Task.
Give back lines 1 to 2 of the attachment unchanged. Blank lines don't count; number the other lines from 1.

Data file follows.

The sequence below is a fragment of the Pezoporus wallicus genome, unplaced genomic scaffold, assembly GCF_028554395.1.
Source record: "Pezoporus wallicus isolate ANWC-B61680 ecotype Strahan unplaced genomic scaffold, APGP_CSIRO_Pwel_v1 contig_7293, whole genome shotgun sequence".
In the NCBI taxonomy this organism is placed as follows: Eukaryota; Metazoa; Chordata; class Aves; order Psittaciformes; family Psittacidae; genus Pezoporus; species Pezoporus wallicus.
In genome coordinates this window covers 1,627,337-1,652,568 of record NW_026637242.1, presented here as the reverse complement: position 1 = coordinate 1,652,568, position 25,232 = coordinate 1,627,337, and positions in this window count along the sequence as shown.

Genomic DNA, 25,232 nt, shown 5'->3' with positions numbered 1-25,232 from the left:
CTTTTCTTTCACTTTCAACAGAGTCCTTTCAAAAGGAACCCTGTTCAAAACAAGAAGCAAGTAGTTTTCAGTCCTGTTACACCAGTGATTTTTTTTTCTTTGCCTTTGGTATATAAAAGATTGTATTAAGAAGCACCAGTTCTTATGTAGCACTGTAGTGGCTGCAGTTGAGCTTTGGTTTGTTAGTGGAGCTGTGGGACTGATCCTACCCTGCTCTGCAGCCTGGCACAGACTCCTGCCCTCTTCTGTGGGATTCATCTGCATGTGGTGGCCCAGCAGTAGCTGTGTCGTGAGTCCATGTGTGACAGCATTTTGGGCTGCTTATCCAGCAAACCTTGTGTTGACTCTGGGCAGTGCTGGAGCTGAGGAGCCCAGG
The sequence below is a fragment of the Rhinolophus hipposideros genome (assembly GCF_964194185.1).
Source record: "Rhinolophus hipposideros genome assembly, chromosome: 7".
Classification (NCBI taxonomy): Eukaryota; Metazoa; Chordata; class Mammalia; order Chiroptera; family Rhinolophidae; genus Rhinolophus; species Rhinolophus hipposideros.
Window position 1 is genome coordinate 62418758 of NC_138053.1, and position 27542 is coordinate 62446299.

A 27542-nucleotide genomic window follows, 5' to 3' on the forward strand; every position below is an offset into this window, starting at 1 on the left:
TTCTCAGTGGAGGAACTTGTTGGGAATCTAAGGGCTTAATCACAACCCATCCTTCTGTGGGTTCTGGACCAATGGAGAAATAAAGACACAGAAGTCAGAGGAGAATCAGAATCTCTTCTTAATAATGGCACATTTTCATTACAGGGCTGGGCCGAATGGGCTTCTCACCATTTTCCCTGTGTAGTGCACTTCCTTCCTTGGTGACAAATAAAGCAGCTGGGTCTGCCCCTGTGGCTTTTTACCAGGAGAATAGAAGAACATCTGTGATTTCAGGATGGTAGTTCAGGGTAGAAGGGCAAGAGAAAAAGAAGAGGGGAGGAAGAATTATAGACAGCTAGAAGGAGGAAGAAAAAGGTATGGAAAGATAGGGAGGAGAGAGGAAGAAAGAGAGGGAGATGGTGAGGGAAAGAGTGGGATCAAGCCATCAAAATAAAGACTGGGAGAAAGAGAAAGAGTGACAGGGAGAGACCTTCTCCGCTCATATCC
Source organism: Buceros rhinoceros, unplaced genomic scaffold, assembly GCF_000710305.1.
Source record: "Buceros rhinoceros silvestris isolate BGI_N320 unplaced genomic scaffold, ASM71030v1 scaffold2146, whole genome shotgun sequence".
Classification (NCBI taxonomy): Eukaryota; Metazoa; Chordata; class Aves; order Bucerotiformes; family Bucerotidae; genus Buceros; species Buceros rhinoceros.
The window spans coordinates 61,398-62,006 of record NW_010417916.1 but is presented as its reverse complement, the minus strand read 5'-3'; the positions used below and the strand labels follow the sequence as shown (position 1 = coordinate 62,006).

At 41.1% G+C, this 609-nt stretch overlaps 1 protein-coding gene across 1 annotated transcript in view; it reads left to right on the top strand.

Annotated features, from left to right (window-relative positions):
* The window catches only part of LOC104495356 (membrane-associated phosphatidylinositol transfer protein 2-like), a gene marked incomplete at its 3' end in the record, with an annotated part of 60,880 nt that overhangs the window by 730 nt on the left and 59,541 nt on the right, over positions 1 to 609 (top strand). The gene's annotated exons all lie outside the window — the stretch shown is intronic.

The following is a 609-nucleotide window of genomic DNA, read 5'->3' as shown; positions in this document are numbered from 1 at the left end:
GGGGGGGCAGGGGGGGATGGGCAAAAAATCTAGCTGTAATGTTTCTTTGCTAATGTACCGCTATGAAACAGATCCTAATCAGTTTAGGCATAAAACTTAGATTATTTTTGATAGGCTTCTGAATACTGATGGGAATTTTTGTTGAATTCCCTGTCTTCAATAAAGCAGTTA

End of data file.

The sequence below is a fragment of the Pezoporus wallicus genome, unplaced genomic scaffold, assembly GCF_028554395.1.
Source record: "Pezoporus wallicus isolate ANWC-B61680 ecotype Strahan unplaced genomic scaffold, APGP_CSIRO_Pwel_v1 contig_7293, whole genome shotgun sequence".